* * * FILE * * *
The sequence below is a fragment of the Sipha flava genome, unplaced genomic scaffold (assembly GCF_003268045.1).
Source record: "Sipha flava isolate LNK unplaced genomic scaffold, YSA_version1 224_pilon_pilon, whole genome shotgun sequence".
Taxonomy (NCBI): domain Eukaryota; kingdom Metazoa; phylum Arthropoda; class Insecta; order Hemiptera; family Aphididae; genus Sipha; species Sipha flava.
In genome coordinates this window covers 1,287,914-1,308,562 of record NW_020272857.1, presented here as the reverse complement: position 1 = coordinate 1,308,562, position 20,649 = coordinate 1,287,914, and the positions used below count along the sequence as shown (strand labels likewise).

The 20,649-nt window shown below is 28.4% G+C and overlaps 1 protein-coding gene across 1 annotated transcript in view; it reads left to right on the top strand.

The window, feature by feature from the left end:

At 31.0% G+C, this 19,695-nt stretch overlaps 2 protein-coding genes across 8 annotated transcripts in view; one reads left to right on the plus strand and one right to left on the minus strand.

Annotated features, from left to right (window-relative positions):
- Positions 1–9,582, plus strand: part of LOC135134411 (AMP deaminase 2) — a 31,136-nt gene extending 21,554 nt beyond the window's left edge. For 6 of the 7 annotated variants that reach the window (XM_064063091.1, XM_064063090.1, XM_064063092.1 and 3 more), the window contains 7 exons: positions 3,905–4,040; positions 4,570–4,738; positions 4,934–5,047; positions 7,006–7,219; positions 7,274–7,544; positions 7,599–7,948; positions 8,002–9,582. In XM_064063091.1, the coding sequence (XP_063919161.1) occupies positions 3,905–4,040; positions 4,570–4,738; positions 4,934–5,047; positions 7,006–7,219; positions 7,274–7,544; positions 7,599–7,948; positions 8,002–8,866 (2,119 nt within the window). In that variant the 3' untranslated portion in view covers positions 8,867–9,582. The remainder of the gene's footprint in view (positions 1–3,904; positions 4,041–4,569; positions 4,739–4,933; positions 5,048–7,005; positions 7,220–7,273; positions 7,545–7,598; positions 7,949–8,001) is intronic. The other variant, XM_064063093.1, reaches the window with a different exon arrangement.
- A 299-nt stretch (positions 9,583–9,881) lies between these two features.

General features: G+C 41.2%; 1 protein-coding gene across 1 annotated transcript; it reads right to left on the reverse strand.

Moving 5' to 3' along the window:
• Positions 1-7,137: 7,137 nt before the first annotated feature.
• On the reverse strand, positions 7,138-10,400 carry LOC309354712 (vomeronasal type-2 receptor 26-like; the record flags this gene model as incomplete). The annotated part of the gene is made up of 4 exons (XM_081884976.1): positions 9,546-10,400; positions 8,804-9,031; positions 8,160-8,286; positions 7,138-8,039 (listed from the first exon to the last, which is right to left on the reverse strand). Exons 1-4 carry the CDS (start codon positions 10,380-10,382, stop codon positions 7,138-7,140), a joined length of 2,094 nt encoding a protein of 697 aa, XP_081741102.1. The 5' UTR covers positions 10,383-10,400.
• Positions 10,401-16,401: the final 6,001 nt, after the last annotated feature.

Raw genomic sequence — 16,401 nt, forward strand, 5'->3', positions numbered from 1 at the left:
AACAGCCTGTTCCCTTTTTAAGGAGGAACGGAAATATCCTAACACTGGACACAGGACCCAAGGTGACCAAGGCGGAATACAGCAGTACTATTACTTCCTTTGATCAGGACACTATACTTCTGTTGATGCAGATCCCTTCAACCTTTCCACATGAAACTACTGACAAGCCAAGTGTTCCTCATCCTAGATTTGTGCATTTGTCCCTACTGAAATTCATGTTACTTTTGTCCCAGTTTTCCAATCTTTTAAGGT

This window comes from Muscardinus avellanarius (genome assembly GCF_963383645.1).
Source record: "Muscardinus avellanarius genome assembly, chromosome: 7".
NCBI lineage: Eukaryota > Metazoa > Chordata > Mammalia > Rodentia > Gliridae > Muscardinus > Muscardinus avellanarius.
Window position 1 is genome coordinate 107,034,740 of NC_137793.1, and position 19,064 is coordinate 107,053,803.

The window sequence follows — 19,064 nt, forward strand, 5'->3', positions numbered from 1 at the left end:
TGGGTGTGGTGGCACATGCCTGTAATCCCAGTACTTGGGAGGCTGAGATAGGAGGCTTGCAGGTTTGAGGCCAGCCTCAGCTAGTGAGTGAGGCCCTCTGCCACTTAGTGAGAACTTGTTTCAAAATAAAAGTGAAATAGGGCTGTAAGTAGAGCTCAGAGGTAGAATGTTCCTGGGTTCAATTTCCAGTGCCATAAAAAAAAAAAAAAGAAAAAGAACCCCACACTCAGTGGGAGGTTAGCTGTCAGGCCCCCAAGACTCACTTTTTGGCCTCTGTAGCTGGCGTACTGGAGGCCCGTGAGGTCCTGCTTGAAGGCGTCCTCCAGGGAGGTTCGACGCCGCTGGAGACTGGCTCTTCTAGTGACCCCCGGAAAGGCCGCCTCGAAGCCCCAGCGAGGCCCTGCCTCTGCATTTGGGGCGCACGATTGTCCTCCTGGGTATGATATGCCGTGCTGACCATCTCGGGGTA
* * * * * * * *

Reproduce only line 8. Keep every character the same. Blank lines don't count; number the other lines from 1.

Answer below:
Annotated features, from left to right (window-relative positions):